Postfix: A Secure and Easy-to-Use MTA
Pages: 1, 2
Setting the Production Environment
If you're running Postfix in a production environment, you'll need to add
some additional configurations such as a Primary MX, Virtual Domains, Host
Relays and a Secondary MX. Some of these options require building a hash style
database. Postfix uses a utility called
postmap, a replacement
makemap with a similar syntax.
Primary MX entries
If your machine accepts mail for domains outside your network, setting the
primary MX entries correctly is a critical component in the Postfix
configuration. This is accomplished by editing
appending to the end of the file:
relay_domains = $mydestination, /usr/local/etc/postfix/relay-domains
Edit the file
relay-domains according to this format:
another_domain.com second_domain.com third_domain.com
Secondary MX entries
In the event your server is used as a secondary exchanger as defined in the
DNS record (MX), you may define allowable domains by editing
main.cf and adding the line:
relay_domains = $mydestination the.backed-up.domain.com
You may optionally choose to allow the world to MX through your host. Edit
smtpd.cf, then add the line:
smtpd_recipient_restrictions = permit_mx_backup
Remember to reload Postfix after changing
Virtual Hosting is the ability to receive and redirect mail for a user of another domain, not our own, to a local user or a user on a remote system. For example, firstname.lastname@example.org might redirect to joe@localhost, or email@example.com may also redirect to joe@another_domain.com.
Creating a Virtual Domain is accomplished by editing
and appending to the end of the file:
virtual_alias_maps = hash:/usr/local/etc/postfix/virtual
Edit the file
virtual according to this format, the same as of
virtusertable under Sendmail:
firstname.lastname@example.org user@localhost # or email@example.com
Then, hash it to a database.
% postmap /usr/local/etc/postfix/virtual < /usr/local/etc/postfix/virtual
If you allow your host to act as an SMTP relay, you need to configure the
relay options under
main.cf. Under the section
Control, look to
mynetworks for a list of variable options.
In this example, we allow relaying based on two network subnets. This means
that hosts within the class C ranges of 18.104.22.168 and localhost 127 can
mynetworks = 22.214.171.124/24, 127.0.0.0/8
If you run into problems or require additional configuration sets, I suggest consulting the Postfix FAQ.
# Global Postfix configuration file. This file lists only a subset # of all 250+ parameters. See the sample-xxx.cf files for a full list. # NOTE - CHANGE NO MORE THAN 2-3 PARAMETERS AT A TIME, AND TEST IF # POSTFIX STILL WORKS AFTER EVERY CHANGE. queue_directory = /var/spool/postfix command_directory = /usr/local/sbin daemon_directory = /usr/local/libexec/postfix mail_owner = postfix myhostname = bar.foo.com mydomain = foo.com myorigin = $bar.foo.com unknown_local_recipient_reject_code = 450 # Here is the MX (mx) stuff relay_domains = $mydestination, /usr/local/etc/postfix/relay-domains # The aliases alias_maps = hash:/usr/local/etc/postfix/aliases alias_database = hash:/usr/local/etc/postfix/aliases debug_peer_level = 2 debugger_command = PATH=/bin:/usr/bin:/usr/local/bin:/usr/X11R6/bin \ xxgdb $daemon_directory/$process_name $process_id & sleep 5 sendmail_path = /usr/local/sbin/sendmail newaliases_path = /usr/local/bin/newaliases mailq_path = /usr/local/bin/mailq setgid_group = maildrop manpage_directory = /usr/local/man sample_directory = /usr/local/etc/postfix/samples readme_directory = no # Here is the Virtual User stuff virtual_alias_maps = hash:/usr/local/etc/postfix/virtual # Allow local and remote network to relay through this machine mynetworks = 126.96.36.199/24, 127.0.0.0/8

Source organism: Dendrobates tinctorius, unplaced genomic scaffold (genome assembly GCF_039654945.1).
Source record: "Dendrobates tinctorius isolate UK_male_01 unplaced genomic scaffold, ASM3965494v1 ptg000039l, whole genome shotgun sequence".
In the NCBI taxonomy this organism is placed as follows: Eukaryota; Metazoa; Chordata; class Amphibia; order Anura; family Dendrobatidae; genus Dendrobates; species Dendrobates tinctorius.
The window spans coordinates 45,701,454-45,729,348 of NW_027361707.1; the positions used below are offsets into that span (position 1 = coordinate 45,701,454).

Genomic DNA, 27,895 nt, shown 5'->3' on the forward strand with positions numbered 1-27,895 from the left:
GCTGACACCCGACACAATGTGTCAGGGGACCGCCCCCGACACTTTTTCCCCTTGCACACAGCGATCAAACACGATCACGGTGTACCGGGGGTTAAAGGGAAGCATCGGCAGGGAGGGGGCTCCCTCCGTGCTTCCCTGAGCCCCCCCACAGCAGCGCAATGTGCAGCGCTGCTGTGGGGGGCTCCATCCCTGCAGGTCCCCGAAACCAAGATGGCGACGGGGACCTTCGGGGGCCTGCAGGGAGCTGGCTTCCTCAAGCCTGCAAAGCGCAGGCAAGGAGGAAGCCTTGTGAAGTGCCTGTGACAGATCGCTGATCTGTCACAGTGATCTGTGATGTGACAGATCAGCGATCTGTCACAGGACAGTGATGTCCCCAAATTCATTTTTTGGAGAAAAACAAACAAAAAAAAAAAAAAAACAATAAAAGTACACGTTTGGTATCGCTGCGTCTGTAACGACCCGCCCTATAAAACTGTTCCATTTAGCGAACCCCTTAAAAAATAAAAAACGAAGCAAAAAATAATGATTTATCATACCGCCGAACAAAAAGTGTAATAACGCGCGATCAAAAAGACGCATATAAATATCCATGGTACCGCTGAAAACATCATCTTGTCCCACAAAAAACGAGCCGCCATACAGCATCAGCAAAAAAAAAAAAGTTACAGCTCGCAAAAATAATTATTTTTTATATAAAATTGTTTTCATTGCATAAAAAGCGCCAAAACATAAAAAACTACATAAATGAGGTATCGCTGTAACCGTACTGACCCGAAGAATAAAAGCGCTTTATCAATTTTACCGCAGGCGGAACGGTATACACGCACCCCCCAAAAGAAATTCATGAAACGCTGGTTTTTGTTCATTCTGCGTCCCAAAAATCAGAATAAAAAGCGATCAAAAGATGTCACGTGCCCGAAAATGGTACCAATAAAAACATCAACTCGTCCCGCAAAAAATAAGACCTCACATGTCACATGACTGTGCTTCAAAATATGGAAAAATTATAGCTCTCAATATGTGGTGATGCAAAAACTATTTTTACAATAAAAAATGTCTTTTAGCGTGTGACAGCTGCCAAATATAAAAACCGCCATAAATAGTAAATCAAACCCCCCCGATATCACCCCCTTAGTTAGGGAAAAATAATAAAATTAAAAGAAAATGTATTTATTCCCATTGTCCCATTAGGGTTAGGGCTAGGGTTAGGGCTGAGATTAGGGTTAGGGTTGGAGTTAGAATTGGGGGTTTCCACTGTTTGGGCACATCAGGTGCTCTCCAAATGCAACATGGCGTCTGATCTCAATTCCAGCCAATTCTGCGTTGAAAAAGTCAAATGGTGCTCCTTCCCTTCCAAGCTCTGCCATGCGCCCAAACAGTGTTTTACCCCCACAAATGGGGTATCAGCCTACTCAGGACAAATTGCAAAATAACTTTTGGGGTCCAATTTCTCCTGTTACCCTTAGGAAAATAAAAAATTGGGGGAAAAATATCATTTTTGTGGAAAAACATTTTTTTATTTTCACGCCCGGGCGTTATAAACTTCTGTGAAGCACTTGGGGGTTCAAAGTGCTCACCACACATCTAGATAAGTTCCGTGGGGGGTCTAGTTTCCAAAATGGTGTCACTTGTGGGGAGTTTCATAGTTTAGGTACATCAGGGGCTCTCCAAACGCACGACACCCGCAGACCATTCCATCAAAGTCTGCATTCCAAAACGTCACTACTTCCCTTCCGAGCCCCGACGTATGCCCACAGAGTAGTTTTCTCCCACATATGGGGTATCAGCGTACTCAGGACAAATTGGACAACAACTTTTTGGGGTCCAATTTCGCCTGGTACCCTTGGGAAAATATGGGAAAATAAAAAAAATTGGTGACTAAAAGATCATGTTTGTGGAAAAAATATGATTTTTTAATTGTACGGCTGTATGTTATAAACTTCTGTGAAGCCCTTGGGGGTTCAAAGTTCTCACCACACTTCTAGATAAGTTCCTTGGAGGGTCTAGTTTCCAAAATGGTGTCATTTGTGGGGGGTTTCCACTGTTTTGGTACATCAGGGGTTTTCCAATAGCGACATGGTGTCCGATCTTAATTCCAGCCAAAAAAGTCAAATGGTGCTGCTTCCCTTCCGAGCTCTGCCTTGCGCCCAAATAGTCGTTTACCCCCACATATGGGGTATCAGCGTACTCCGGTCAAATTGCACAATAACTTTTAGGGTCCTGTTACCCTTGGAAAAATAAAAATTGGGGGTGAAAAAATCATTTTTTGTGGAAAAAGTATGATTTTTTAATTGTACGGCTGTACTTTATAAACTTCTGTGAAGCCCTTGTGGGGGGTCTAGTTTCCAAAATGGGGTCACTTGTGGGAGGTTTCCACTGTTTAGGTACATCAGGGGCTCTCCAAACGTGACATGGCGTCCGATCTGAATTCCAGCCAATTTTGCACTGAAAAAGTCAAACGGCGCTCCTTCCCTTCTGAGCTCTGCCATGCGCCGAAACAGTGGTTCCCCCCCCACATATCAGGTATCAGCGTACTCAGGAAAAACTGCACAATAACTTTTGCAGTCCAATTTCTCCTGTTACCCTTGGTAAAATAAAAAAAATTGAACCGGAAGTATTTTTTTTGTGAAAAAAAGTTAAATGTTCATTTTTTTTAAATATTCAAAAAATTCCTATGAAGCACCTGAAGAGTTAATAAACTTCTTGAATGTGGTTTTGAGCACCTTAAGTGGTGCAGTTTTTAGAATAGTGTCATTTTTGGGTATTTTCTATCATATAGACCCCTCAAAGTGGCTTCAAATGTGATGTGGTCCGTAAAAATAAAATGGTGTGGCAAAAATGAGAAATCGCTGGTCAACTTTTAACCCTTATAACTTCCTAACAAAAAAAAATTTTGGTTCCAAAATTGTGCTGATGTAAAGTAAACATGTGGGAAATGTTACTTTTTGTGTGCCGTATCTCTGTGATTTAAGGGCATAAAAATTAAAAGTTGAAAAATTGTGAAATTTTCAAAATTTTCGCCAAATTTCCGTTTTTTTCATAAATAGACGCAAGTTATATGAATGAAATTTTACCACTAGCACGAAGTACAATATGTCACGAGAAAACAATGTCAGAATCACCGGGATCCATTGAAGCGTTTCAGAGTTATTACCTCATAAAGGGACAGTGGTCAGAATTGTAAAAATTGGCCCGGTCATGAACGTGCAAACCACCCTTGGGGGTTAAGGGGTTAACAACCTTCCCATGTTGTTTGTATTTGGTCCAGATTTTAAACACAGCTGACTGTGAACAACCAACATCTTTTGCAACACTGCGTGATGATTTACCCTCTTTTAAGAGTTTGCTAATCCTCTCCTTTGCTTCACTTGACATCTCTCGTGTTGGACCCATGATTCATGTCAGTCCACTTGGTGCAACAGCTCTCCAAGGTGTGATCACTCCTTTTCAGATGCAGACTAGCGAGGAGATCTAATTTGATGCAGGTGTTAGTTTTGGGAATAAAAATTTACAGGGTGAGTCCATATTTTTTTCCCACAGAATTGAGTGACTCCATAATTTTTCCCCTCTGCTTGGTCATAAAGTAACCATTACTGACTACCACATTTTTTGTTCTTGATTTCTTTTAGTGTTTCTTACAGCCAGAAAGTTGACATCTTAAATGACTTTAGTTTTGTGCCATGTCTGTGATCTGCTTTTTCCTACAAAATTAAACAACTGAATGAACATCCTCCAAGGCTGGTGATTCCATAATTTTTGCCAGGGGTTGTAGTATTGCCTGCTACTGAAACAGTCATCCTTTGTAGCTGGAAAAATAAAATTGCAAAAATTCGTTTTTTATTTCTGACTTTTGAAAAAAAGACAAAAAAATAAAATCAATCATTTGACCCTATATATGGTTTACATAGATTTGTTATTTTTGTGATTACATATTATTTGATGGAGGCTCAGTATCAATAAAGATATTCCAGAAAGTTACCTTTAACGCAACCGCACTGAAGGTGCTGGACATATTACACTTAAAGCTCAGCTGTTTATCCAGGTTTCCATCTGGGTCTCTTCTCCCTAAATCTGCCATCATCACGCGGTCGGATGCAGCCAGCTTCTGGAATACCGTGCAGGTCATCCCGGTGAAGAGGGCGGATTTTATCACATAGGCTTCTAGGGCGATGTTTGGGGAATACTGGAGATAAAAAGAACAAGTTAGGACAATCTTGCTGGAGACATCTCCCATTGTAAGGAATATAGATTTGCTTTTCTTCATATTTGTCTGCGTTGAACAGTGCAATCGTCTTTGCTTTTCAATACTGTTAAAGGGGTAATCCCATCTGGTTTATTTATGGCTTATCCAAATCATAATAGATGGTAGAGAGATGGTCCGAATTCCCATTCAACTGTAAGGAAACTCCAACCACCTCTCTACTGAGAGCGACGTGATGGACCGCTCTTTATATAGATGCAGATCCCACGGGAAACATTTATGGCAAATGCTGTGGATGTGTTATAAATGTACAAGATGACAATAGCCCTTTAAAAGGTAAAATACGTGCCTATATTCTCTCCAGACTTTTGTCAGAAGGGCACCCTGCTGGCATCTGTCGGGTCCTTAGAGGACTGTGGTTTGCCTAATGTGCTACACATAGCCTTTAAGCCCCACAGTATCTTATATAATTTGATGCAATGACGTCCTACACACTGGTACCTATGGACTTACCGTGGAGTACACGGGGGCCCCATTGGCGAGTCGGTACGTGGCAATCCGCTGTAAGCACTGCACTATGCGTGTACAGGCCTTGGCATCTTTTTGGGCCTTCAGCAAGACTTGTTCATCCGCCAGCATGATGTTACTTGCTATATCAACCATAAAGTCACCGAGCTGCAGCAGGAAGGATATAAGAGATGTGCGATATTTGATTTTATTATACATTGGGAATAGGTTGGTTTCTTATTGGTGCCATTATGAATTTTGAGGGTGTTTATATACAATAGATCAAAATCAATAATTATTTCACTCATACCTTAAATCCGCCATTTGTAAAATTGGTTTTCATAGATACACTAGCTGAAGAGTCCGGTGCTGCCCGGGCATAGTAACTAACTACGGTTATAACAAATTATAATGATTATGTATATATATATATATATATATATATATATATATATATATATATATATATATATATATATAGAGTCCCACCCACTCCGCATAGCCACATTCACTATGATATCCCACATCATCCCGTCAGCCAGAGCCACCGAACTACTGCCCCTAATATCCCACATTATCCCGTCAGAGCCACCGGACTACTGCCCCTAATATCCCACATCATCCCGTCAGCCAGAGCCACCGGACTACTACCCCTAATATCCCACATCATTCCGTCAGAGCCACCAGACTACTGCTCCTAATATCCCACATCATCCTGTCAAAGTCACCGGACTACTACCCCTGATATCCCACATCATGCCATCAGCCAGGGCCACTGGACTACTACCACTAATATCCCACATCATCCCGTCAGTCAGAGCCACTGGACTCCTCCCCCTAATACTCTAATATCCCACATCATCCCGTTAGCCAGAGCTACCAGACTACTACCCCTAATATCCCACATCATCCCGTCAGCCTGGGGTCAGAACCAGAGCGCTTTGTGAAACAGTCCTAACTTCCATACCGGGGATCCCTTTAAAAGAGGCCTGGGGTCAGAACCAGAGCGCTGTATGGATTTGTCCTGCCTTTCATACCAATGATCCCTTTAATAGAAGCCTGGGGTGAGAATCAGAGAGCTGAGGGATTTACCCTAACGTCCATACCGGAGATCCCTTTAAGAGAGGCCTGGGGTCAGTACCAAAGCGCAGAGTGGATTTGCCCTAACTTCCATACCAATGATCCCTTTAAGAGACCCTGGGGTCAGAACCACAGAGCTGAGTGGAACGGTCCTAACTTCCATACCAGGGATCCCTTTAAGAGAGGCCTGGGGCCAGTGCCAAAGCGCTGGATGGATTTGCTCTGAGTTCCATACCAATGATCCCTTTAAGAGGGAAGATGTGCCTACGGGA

Postfix uses the same start parameters as Sendmail, so most existing
start-scripts should suffice. In the unlikely event your sendmail-ish scripts
fail or hang, try starting Postfix from
rc.local or, under BSD,
/usr/local/etc/rc.d/postfix.sh. The syntax is:
% /usr/local/sbin/postfix start &
Postfix is a robust, secure MTA. I was impressed with the ease of installation, well-defined documentation, and its ability to receive and relay mail without complex configuration. I've compiled Postfix under Solaris, various flavors of BSD, Slackware, and Red Hat. A wide range of add-on software including phpMailAdmin helps add an additional layer of functionality. Today I see Postfix as a major contender in the race for secure E-mail communications.
Glenn Graham has been working with telecommunications since 1977.
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